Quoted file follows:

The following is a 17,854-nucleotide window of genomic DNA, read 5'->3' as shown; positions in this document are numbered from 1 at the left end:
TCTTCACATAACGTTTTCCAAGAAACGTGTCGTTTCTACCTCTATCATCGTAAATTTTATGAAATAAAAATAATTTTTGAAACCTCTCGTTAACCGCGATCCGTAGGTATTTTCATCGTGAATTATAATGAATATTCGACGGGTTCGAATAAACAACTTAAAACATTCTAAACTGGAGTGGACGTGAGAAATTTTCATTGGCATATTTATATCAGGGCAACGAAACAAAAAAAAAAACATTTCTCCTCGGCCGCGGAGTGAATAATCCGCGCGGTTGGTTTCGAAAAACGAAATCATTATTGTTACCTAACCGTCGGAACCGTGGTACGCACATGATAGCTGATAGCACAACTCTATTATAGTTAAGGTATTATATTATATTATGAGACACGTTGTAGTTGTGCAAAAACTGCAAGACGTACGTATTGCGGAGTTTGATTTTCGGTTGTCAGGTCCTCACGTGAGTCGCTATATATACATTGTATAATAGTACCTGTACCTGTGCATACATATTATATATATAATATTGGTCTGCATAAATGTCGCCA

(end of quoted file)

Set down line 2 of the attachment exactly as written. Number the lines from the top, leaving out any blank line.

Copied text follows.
TCTTCACATAACGTTTTCCAAGAAACGTGTCGTTTCTACCTCTATCATCGTAAATTTTATGAAATAAAAATAATTTTTGAAACCTCTCGTTAACCGCGATCCGTAGGTATTTTCATCGTGAATTATAATGAATATTCGACGGGTTCGAATAAACAACTTAAAACATTCTAAACTGGAGTGGACGTGAGAAATTTTCATTGGCATATTTATATCAGGGCAACGAAACAAAAAAAAAAACATTTCTCCTCGGCCGCGGAGTGAATAATCCGCGCGGTTGGTTTCGAAAAACGAAATCATTATTGTTACCTAACCGTCGGAACCGTGGTACGCACATGATAGCTGATAGCACAACTCTATTATAGTTAAGGTATTATATTATATTATGAGACACGTTGTAGTTGTGCAAAAACTGCAAGACGTACGTATTGCGGAGTTTGATTTTCGGTTGTCAGGTCCTCACGTGAGTCGCTATATATACATTGTATAATAGTACCTGTACCTGTGCATACATATTATATATATAATATTGGTCTGCATAAATGTCGCCA